When I watched the pilot of Parks and Recreation there was no spark, no bells ringing in my head, absolutely no fireworks in the distant sky — unlike when I watched 30 Rock, which is now my gospel in times of distress. In short, I closed the episode midway and returned to my book. A year later, I cannot wait to watch the final episode (One Last Ride) and root (yet again) for Leslie Knope, who will work wonders at the Department of the Interior, and her husband, Ben Wyatt, who is running for Congress.
When I say a year later, I mean I started watching Parks and Recreation in 2013 — it went on air four years earlier in 2009 — and I was terribly late to the party. But I wasn’t too late to enjoy the ride. The pilot showed an ordinary-looking, blonde and overly enthusiastic government employee, Leslie Knope, played by the lovably funny Amy Poehler. Her bumbling attempts to tackle problems at the local parks in Pawnee (where she works and has lived all her life) somehow work out despite the blatant indifference shown by her libertarian and phlegmatic boss Ron Swanson and her other colleagues.
Don’t get me wrong: Leslie isn’t the ideal female television protagonist like Scandal’s Kerry Washington with her immaculate wardrobe. She is, instead, a pant-suit wearing, government-loving, highly competitive female warrior whose life in a small town is as quirky as it can get: from breaking into the “boys club” at work, accidentally marrying off two homosexual penguins, commemorating Galentine’s Day, saving her town from bankruptcy, having an affair with her colleague, later marrying him and having triplets, running for city council and then getting booted out... Sometimes, it projects a too-perfect image. Ideally, a television show should mimic reality, but as we’ve seen in the case of Friends (six friends who make living in Manhattan seem easy) or Seinfeld (Kramer lives off Jerry, George dates more women than he can actually handle), there are exceptions sometimes.
As Emily Nussbaum of The New Yorker, one of my favourite TV critics, writes, “ Parks is not an overtly ideological show, but buried within it are thoughtful, complex political themes that extend into the larger world in a way that’s rare for modern network shows...” It’s true. The word government, especially here, conjures up images of a sleepy office with rickety wooden chairs supporting uninspiring officials and brown desks that carry the burden of hundreds of files. Leslie Knope, however, makes it look like a ride in an amusement park. Even something as fundamental as love isn’t idealised as it often is in The Office with Jim and Pam, the couple everyone aspires to be.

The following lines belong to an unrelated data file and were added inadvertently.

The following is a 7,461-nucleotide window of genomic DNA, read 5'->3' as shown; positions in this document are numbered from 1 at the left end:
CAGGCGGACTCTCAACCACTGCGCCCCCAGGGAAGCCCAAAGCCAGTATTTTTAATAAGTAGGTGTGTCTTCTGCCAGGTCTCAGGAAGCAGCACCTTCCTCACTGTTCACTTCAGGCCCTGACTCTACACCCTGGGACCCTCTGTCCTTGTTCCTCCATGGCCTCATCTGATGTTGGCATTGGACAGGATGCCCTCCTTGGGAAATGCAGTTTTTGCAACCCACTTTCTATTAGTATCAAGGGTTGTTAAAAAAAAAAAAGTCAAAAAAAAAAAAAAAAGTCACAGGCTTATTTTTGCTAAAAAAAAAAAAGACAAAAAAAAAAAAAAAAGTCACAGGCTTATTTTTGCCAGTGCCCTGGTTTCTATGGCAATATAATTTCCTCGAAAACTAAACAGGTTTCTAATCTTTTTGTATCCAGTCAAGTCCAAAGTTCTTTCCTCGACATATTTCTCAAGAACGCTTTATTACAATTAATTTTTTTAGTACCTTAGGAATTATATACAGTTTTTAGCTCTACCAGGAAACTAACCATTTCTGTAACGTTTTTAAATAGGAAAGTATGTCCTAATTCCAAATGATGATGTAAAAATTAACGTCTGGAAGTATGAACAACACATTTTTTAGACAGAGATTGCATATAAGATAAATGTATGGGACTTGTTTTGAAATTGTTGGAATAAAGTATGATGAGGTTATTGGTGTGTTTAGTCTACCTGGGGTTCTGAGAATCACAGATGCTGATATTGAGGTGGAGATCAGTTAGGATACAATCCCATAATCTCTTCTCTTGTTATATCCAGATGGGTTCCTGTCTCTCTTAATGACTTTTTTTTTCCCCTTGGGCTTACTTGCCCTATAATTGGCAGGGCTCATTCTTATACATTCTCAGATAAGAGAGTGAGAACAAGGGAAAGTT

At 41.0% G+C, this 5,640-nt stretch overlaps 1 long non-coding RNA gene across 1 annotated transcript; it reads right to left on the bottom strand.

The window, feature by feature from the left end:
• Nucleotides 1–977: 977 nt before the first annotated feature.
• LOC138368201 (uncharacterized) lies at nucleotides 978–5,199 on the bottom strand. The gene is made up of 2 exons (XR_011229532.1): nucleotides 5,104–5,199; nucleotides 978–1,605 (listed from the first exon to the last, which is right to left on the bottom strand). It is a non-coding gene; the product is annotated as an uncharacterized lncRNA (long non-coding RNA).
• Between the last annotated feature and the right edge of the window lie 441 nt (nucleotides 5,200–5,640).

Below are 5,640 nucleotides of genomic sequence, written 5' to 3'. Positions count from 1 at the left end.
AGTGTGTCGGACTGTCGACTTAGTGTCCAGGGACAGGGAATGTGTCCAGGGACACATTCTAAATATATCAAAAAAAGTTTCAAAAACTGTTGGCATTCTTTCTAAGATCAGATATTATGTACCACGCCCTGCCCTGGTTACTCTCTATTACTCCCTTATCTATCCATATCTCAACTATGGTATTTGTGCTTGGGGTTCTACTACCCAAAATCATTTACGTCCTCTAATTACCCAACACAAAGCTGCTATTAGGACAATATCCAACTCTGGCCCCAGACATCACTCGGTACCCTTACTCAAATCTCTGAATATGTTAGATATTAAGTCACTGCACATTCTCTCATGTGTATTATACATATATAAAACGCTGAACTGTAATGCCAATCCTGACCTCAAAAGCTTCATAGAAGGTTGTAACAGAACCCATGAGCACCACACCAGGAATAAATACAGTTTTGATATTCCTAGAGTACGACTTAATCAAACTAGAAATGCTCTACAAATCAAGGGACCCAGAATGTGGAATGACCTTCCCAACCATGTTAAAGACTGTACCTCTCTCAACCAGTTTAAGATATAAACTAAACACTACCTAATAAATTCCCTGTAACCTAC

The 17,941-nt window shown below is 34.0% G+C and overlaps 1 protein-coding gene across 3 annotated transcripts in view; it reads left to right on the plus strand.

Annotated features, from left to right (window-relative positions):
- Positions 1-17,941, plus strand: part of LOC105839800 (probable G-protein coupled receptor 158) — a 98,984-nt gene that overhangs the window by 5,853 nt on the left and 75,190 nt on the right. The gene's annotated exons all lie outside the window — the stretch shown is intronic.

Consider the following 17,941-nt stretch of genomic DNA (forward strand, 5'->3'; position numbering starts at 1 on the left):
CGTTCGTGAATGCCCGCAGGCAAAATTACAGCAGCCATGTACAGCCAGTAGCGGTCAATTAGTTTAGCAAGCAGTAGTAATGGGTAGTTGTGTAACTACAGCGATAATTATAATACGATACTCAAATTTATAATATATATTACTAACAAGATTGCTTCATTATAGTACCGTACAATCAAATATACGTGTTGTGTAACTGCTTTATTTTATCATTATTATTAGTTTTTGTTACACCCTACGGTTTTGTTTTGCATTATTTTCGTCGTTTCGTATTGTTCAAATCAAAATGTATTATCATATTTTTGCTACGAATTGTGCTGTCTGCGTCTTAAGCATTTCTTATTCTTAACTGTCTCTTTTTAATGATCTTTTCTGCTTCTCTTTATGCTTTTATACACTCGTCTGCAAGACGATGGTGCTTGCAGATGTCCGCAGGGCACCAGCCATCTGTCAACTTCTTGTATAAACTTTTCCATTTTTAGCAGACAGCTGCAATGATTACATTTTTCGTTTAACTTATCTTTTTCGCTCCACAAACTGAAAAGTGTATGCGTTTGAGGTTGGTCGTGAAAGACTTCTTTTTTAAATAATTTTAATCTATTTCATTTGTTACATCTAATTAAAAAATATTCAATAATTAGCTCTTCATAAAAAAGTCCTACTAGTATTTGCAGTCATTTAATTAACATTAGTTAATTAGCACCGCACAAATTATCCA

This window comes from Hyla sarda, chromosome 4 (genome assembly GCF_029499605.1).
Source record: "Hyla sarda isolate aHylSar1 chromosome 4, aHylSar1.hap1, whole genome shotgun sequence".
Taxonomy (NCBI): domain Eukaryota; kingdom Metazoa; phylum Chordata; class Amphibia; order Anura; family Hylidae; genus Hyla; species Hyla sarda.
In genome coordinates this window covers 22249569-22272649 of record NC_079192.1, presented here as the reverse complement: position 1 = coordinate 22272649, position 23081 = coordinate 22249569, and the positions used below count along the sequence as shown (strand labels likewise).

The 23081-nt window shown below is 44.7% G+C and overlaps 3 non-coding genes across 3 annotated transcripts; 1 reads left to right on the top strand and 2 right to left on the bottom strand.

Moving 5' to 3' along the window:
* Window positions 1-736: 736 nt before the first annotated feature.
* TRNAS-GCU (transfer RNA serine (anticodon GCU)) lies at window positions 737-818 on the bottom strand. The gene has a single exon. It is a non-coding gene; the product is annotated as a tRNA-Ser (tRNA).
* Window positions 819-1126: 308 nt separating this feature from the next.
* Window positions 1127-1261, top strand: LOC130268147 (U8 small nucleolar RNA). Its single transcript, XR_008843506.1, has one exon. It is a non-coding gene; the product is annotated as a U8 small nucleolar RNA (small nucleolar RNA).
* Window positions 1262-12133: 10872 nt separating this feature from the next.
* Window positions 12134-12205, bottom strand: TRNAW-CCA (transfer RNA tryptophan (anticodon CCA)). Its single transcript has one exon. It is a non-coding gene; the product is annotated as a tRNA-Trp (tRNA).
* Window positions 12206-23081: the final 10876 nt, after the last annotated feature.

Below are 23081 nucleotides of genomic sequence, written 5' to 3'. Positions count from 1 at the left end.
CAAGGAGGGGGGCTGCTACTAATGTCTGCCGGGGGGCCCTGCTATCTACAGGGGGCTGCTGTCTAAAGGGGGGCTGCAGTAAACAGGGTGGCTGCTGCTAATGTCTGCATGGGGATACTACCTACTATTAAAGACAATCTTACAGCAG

In many ways, Parks tried to be The Office when it first started out, but found its own sweet rhythm when it stopped imitating the latter. Super feminist Leslie finds a perfect match in the progressive and ultimate nerd Ben Wyatt whose love for Leslie is only matched by a love for Game of Thrones and calzones. They aren’t two perfect people who come together, but they become a perfect couple by accepting their imperfections and recognise what they’re about. Same goes with the series’ other couple, the goofy Andy Dwyer and his lovable bully wife April Ludgate.
It’s hard to say goodbye to a show that has always stood for change for the better — career moves, the departure of best friends (“Oh, Ann. You beautiful, naïve, sophisticated newborn baby”), the introduction of brilliant characters (the ever-positive Chris Traeger played by Rob Lowe, Bobby Newport by Paul Rudd), political cameos by Michelle Obama and Joe Biden, the gutsy move to jump ahead by three years, thereby allowing the writers to give us a promising finale — all the while reminding us that some things will always be permanent, like Leslie’s everlasting love for waffles, Little Sebastian and politics. Nevertheless, as the show reaches its bittersweet end, here’s hoping that it will indeed leave new-found fans like me wanting more.
Source : http://www.thehindu.com/features/metroplus/radio-and-tv/one-last-ride/article6920057.ece#!